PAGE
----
Here are some unique keystone faces. Many keystones are flat and plain, but these feature a humanlike face of symbolic or historical figures. Stonemasons install the keystone as the final wedge-shaped stone at the crown of an arch during construction, locking all the stones into position and allowing the arch to bear weight. Anthropomorphic keystones are beautiful and functional, providing aesthetics and structural integrity.
Stonemasons sometimes work with architects to decorate or embellish keystones with carvings of people, animals, and other natural objects. This decorative piece at the center draws attention and emphasizes the importance of the keystone in holding the whole arch together. Keystones transfer the weight of the arch diagonally onto the support structures on either side.
Architects and stonemasons symbolically use keystones to represent strength and architectural integrity. They sometimes make decorative keystones using a keystone motif. People also use the term keystone metaphorically to refer to something that holds other parts together.
Carved Keystone Faces
Stonemasons carve faces onto keystones for various reasons.
- Decoration – The most common reason is simply for decorative purposes. Faces and heads are a common symbolic motif.
- Symbolism – Faces can add symbolic meaning. Some cultures believed carving a face warded off evil spirits.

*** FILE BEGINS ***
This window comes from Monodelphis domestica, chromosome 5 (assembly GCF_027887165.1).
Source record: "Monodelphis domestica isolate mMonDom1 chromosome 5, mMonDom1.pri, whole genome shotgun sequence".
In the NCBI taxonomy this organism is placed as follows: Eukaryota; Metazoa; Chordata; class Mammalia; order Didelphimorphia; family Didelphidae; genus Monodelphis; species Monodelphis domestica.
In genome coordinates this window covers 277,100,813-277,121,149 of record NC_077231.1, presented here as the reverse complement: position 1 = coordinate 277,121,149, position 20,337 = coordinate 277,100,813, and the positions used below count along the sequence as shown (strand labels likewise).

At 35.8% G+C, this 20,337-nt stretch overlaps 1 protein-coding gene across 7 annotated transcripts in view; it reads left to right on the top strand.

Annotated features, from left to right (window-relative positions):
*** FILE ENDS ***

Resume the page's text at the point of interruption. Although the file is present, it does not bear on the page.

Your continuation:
- Importance – Adding a face highlights the structural importance of the keystone. It draws attention to the stone that locks the arch in place.
- Identity – Faces represent people, so carving a face onto the keystone can be a way of identifying its creator or those involved in constructing the building.
- Humor – Some carvings have comical or exaggerated expressions, using the keystone face for a touch of lightheartedness.
- Religion – Keystones in churches and temples sometimes depict faces of saints or angels.
In summary, carved keystone faces serve both symbolic and decorative purposes while underlining the significance of the architectural role of the keystone itself. The practice spans many cultures and time periods.
Ugly Keystone Faces
Stonemasons intentionally make some carved keystone faces look ugly or grotesque for several reasons:
- Humor – Stonemasons use exaggerated or ugly faces for purposes of humor, absurdity, or even satire.The carvings lighten up the seriousness of the architecture.
- Artistic Freedom – Stone carvers were able to express creativity by carving all kinds of faces. Grotesque or ugly faces were a departure from typical graceful human forms.
- Intimidation – Fearsome visages of demons, beasts, or warriors could intimidate enemies. It was a sign of power and strength for a fortress or palace.
- Warning or Punishment – In churches, some carvings illustrated the consequences of sins, vices or evil. Ugly faces represented punishment, meant to warn the congregation.